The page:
Monbouquette excited to watch Weiland's debut

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Monbouquette excited to watch Weiland's debut

By Maureen Mullen
CSNNE.com Follow @maureenamullen
BOSTON -- Bill Monbouquette, the native of Medford, Mass., who threw a no-hitter for the Red Sox against the White Sox in 1962, was at Fenway Park Sunday morning before the Red Sox first-half finale against the Orioles. Monbo and several other former Sox players were there as part of the teams Alumni Day celebration.

Monboquette, who turns 75 on Aug. 11, pitched for four teams the Sox, Yankees, Tigers, and Giants in his 11- season career, compiling a record of 114-112, with a 3.68 ERA. He was happy to report the stem cell transplant which he underwent almost three years ago has worked to combat the acute myelogenous leukemia he had been battling.

On Sunday, he was looking forward to watching right-hander Kyle Weiland make his major league debut for the Sox.

Im sure hes very, very excited, very nervous, Monbouquette said. But after the first pitch itll be like hes pitching any other time. Thats the way I was.

Monbouquette reflected on his own big league debut July 18, 1958, with the Sox facing the Tigers. He went five innings, giving up five runs (three earned) on seven hits and a walk with three strikeouts. Monbo wasnt involved in the decision as the Sox won, 11-9, at Fenway Park. But he quickly established his hard-nosed, no-nonsense reputation.

Billy Martin stole home on me that night, Monbouquette said. And the next time up, I flipped him. I really flipped him good. In those days there were no helmets. All I saw was his hat came off and the ball went between his hat and his head. Then the next pitch he popped up and he came running right across the mound, which is a no-no. Well, my glove was loose and I had my fist cocked. And he said he to me, Well, you owed me that, rook. And then I end up being his pitching coach in New York, and I wouldnt wish that on anybody. He was a tough guy to coach for.

But in that first game, they got four or five runs off me. We made two or three errors. Lepcio made a big error.

Of course, infielder Ted Lepcio, who turns 82 on July 28, did not make an error in that game. He just happened to enter the conversation just in time to hear Monbouquette using his name in vain. One ballplayer giving another ballplayer some good-natured grief.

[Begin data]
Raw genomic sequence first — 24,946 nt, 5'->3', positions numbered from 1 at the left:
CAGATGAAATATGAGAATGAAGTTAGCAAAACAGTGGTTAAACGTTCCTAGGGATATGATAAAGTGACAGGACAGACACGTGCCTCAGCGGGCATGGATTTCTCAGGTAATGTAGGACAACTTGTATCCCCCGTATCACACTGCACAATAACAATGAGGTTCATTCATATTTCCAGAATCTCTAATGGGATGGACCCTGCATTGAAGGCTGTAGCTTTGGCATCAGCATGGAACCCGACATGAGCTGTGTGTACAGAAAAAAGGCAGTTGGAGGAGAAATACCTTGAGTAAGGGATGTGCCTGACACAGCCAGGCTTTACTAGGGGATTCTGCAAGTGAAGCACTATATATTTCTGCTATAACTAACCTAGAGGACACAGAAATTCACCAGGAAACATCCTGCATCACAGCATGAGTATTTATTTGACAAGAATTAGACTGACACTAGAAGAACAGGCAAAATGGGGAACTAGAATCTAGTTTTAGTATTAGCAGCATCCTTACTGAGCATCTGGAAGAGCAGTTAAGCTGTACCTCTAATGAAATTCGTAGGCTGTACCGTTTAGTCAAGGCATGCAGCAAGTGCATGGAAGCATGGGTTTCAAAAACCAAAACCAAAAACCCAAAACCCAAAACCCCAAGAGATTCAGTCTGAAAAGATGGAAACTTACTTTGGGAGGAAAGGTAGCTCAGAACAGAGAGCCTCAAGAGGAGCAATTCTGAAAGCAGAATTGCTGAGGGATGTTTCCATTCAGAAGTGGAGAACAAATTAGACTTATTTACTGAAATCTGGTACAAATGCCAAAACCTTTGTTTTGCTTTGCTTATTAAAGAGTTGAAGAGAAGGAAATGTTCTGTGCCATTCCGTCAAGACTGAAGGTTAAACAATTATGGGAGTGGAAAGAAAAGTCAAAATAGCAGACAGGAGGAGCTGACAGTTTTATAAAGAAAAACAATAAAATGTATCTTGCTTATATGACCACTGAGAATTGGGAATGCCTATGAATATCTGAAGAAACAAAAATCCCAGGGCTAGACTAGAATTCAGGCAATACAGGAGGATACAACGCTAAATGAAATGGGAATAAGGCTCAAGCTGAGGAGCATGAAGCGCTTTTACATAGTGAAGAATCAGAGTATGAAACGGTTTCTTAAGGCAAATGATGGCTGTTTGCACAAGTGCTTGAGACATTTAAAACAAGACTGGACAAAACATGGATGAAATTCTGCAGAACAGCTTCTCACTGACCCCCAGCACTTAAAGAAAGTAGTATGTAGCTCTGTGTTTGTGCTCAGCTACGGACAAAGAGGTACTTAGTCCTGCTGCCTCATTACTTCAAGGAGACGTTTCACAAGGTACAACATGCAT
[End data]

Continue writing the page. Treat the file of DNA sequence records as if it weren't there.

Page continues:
Nice to see some things never change.

Maureen Mullen is on Twitter at http:twitter.commaureenamullen

Youkilis weighs in on Valentine possibly being Japan ambassador

Youkilis weighs in on Valentine possibly being Japan ambassador

Among the reactions to the news that Bobby Valentine was possibly being considered to be the US amassador to Japan in President Donald Trump’s administration was this beauty from Kevin Youkilis. 

Valentine famously called out Youkilis early in his stormy tenure as Red Sox manager in 2012. Remember? "I don't think he's as physically or emotionally into the game as he has been in the past for some reason," Bobby V said of Youk at the time. 

The Red Sox traded Youkilis to the White Sox for two not-future Hall of Famers, outfielder Brent Lillibridge and right-hander Zach Stewart, later that season.

Youkilis, now Tom Brady’s brother-in-law by the way, had a 21-game stint playing in Japan in 2014 before retiring from baseball. 

 

Report: Bobby Valentine could be Trump’s US ambassador to Japan

Report: Bobby Valentine could be Trump’s US ambassador to Japan

Major league manager. Inventor of the wrap sandwich. Champion ballroom dancer.  And…

US ambassador to Japan?

Bobby Valentine is on the short list for that position in President Donald Trump’s administration, according to a WEEI.com report.

The former Red Sox manager (fired after a 69-93 season and last-place finish in 2012), and ex-New York Mets and Texas Rangers, skipper, also managed the Chiba Lotte Marines in Japan’s Pacific League for six seasons. 

When asked by the New York Daily News if he's being considered for the post, Valentine responded: "I haven't been contacted by anyone on Trump's team." 

Would he be interested?

"I don't like to deal in hypotheticals," Valentine told the Daily News.

Valentine, 66, has known the President-elect and Trump's brother Bob since the 1980s, is close to others on Trump’s transition team and has had preliminary discussions about the ambassador position, sources told WEEI.com’s Rob Bradford. 

Valentine, currently the athletic director of Sacred Heart University in Fairfield, Conn., is also friendly with current Japanese Prime Minister Shinzo Abe, who, like Valentine, attended the University of Southern California.